by Sarah Miller, MSN, RN-BC - Injury Prevention Coordinator, Trauma Services

During summer months in Florida, temperatures can easily reach 100 degrees. Many cases of children being left in hot cars have been in the media recently, but anyone who is distracted may be at risk. These tragedies are preventable and following a few simple tips may help save lives.

According to Safe Kids Worldwide, on a relatively mild 80-degree day, the temperature inside a car can rise 19 degrees in just 10 minutes. And because a child's body heats up three to five times faster than an adult's, the risk of heat stroke, brain damage and death is much greater for children left in hot cars. This means that only a few minutes can be the difference between life and death.

If you are responsible for transporting children, keep these tips in mind for preventing hot car tragedies:

  1. Place your cell phone, purse or other important item in the backseat before driving to your destination. This will get you in the routine of checking the backseat every day.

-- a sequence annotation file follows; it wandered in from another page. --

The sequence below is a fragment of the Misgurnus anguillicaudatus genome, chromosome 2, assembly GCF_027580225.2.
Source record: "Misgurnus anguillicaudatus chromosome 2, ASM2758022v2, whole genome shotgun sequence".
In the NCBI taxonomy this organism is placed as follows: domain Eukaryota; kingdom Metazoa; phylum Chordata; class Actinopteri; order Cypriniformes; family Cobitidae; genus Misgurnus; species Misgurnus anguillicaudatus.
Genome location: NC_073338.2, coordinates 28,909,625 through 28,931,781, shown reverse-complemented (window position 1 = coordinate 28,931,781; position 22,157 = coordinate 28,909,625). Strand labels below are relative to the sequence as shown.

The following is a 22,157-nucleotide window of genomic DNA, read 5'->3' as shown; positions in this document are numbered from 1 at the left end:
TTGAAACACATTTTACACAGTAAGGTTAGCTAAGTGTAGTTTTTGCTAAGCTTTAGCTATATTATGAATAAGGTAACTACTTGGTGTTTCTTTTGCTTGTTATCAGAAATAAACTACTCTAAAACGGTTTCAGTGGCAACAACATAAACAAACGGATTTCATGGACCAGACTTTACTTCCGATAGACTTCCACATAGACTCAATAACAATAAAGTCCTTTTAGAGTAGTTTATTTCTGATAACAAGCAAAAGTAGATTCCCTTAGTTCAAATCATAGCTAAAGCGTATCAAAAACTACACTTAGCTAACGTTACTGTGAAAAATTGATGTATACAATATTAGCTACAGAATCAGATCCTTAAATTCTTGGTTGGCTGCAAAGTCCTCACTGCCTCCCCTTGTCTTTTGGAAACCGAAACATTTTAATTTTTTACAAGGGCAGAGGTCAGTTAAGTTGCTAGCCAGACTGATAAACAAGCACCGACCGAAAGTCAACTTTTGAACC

2. Establish a peace-of-mind plan. When you drop off your child, make a habit of calling or texting all other caregivers so all of you know where your child is at all times.
  3. Before getting out of the car, check to be sure everyone is out and lock all doors. Thirty percent of the deaths in the U.S. have occurred when a child climbed into an unlocked vehicle.
  4. Have a plan with your daycare providers. Ask them to call you if your child does not arrive on time and they have not heard from you.
  5. If you see a child alone in a car, dial 911 immediately.

If you or someone else is injured, call 9-1-1 first. Healthcare professionals at Orange Park Medical Center are always available to help you. In an emergency, call 9-1-1. You can be seen at either of our Emergency Departments - Park West Free-Standing Emergency Department or at our main campus.

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